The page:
The municipal government readiness is the preparedness of government to integrate and coordinate data for the smooth interaction among the various e-services and e-applications (Krauss 2009). The importance of government readiness as a critical aspect of e-government has already been stressed in many studies (Ahmed & Hussein 2006; Alghamdi et al. 2011, 2014; Azab et al. 2009; Rahman 2007; Koh et al. 2008; Shin-Ping Liu 2012; Zheng and Jiang 2011). In this study, the readiness of municipal government is evaluated in terms of evaluation metrics that are related to strategy, system and data support as discussed below.

  • Strategy – the planning and alignment of internet activities with the business objectives for the preparedness for a large-scale systemic change.
  • System – the coordination and integration of different internet applications across different functions and services.
  • Data support – the organisation of data in a unified and standardised form that best enables robust and diverse third-party use.

This study has proposed three evaluation metrics based on strategy, system and data support through which e-government readiness at the municipal level should be addressed. The next important building block of the municipal e-government readiness framework is the technology infrastructure readiness.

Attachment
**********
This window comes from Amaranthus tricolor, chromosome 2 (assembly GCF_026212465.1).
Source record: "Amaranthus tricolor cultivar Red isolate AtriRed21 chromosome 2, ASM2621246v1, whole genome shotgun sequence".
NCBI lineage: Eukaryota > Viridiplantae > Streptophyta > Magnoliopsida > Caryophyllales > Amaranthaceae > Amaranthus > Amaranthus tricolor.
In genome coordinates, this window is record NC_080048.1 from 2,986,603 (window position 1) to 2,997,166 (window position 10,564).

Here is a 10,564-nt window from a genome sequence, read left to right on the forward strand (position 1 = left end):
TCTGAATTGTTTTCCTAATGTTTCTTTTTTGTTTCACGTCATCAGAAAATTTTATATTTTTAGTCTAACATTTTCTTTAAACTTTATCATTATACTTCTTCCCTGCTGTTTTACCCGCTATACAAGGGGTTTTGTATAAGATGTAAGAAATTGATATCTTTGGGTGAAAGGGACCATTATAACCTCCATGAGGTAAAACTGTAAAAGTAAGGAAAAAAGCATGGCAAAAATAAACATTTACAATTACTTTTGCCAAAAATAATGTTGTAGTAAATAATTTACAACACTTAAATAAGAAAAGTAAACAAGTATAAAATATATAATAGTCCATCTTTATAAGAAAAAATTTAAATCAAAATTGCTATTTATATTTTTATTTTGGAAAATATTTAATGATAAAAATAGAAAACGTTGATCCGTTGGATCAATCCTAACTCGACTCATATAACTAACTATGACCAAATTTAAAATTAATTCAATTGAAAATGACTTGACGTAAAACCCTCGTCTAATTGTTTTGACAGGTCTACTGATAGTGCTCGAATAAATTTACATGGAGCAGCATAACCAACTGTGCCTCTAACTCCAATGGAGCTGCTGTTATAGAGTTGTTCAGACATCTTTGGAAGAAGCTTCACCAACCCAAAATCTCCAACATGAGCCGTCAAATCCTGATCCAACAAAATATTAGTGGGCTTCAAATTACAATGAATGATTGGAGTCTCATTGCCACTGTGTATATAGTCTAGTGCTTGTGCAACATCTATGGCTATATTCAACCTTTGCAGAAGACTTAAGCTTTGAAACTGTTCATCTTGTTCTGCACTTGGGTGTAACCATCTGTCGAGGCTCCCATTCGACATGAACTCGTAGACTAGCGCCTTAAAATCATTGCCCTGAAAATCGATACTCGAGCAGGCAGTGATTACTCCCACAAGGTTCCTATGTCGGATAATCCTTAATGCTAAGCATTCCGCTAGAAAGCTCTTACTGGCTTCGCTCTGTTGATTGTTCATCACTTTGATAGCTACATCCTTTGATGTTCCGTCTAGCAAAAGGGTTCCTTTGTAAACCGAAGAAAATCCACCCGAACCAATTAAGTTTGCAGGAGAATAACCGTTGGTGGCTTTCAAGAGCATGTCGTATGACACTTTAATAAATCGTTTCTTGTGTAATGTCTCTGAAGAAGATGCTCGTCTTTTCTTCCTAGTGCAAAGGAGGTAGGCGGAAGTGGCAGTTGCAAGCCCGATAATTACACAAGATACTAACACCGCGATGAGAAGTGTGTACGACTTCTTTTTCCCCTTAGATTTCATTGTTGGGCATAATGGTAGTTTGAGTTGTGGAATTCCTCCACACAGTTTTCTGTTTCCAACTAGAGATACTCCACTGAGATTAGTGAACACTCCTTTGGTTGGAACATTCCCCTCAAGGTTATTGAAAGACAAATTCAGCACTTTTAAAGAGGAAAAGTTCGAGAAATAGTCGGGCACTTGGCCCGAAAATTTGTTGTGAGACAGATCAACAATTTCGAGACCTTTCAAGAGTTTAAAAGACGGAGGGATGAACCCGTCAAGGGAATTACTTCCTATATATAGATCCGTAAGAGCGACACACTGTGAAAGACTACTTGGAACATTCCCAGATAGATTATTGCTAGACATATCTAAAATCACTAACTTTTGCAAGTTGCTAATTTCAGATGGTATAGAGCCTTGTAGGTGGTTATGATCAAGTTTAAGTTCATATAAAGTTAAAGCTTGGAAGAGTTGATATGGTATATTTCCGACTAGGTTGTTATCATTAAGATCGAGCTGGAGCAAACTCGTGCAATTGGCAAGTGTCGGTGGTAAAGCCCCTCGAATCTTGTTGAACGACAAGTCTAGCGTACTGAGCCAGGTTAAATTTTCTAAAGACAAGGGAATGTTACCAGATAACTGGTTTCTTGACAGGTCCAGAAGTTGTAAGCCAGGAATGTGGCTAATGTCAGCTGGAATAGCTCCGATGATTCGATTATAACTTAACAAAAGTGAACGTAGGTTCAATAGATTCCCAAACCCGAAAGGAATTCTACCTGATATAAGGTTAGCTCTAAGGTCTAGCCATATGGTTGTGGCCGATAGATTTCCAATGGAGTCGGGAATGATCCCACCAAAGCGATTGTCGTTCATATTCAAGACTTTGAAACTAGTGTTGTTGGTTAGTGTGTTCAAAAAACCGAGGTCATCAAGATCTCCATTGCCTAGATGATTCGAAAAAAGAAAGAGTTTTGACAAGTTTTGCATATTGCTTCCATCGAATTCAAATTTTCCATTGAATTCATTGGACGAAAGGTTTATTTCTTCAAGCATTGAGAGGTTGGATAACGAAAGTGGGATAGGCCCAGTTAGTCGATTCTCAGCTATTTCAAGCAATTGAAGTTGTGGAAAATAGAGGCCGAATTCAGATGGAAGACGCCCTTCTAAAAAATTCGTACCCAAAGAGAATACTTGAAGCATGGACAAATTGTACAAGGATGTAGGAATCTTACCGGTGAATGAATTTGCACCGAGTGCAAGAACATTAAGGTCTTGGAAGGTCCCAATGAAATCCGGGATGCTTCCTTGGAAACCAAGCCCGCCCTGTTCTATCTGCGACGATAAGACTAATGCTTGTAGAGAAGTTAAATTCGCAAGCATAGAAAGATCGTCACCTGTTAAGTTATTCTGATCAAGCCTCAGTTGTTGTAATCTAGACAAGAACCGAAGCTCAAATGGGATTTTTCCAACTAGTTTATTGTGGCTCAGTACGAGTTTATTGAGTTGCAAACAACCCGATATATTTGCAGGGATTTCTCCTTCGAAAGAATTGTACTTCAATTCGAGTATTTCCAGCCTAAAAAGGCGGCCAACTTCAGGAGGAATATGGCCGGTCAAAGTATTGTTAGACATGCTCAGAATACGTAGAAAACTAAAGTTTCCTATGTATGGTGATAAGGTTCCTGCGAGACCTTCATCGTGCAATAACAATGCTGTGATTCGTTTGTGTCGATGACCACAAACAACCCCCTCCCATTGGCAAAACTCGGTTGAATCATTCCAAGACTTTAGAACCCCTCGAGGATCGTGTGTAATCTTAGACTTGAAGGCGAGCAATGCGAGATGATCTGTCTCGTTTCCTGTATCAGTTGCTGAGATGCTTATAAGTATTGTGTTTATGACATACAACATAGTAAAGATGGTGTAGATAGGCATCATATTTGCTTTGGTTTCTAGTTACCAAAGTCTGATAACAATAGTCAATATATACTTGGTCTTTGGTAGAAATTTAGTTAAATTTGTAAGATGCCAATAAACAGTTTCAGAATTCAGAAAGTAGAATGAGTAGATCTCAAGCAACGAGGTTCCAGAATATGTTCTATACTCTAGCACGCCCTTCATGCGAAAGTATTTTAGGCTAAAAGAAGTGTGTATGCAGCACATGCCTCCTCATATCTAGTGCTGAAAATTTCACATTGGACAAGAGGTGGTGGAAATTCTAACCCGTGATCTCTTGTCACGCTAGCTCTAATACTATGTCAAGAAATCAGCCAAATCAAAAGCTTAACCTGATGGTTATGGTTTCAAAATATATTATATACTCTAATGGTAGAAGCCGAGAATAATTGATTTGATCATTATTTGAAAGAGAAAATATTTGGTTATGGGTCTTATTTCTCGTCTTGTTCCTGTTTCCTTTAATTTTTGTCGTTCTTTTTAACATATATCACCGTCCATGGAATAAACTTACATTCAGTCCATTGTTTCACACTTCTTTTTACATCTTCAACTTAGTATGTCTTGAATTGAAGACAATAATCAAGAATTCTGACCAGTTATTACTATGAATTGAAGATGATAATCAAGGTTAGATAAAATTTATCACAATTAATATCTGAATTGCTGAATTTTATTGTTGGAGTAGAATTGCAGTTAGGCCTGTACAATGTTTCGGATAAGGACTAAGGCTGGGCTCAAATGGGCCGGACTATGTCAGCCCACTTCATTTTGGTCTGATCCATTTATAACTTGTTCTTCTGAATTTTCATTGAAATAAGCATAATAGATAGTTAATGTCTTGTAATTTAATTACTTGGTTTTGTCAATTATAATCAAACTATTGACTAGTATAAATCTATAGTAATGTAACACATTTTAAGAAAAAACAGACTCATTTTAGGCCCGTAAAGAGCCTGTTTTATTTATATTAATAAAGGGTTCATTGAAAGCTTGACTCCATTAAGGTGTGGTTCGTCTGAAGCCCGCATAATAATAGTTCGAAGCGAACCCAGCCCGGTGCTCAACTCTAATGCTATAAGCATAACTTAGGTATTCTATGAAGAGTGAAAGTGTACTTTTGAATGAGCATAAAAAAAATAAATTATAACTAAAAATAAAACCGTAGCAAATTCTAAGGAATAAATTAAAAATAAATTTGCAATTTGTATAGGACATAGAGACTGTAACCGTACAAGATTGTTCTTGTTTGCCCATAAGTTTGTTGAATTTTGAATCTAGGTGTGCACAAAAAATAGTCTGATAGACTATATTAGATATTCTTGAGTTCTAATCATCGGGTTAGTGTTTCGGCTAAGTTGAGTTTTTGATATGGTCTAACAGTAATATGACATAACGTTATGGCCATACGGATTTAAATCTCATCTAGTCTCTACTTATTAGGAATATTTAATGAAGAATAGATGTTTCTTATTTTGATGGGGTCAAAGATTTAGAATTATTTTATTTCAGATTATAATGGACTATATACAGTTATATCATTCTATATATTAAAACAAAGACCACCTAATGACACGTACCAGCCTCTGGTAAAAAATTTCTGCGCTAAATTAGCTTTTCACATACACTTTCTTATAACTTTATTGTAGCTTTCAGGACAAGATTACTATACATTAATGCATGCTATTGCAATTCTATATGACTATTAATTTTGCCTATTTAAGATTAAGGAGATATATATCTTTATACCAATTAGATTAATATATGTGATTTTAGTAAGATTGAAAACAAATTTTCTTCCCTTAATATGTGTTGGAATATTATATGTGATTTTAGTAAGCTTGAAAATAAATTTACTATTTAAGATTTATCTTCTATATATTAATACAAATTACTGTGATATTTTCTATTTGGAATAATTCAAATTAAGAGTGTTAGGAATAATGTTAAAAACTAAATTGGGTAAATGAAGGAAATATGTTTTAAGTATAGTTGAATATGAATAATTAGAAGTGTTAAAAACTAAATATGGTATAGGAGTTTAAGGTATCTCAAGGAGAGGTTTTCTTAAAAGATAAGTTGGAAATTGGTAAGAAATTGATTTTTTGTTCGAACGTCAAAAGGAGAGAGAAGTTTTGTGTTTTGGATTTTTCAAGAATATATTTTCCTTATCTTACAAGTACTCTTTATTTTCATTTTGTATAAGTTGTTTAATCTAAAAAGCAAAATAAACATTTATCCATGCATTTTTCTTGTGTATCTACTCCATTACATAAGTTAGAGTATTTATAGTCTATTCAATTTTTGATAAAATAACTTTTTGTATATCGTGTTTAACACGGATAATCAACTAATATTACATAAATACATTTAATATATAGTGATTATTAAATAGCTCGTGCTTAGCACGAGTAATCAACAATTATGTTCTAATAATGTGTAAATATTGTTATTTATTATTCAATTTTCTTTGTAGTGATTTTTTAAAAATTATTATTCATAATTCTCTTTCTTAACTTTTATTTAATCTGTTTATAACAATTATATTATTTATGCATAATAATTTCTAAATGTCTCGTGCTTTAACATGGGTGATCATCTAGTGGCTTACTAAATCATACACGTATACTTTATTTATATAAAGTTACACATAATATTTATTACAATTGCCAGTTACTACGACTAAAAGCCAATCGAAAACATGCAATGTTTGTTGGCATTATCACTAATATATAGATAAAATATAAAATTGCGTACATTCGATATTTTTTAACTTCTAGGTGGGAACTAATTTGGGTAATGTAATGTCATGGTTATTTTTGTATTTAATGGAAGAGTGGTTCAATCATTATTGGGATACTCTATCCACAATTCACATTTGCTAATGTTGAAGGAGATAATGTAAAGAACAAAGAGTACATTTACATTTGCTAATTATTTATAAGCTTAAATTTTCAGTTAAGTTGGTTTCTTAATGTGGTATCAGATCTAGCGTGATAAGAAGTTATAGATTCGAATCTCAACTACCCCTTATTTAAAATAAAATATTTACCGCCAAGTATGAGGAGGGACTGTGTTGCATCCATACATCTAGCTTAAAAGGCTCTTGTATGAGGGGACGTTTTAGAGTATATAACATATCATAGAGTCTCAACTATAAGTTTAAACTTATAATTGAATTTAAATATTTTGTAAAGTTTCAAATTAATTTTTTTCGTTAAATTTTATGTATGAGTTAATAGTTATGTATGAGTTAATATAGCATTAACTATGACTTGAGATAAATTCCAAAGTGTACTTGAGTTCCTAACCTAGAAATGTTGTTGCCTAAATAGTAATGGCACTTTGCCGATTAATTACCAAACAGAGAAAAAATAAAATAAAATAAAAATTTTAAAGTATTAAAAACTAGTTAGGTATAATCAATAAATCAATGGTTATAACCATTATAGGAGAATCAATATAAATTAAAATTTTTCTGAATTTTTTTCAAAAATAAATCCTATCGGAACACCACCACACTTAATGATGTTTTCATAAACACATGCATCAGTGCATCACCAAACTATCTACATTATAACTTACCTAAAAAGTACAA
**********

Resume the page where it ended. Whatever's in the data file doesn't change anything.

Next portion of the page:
Technology infrastructure readiness

Technology infrastructure readiness involves all the necessary technology resources such as hardware, software, communication platform, network infrastructure, network architecture, internet penetration and technology services to provide a foundation for e-government applications and services across municipalities (Joseph 2014). Experts have appreciated the inclusion of technology infrastructure as one of the dimensions that has significant importance in e-government readiness (Ahmed & Hussein 2006; Alghamdi et al. 2011, 2014; Azab et al. 2009; Baeuo, Rahim & Alaraibi 2017; Gupta et al. 2015; Shin-Ping Liu 2012; Yunis & Sun 2009; Zheng and Jiang 2011). The technology infrastructure readiness is evaluated in this study in terms of three evaluation metrics of connectivity, flexibility and convenience as discussed below.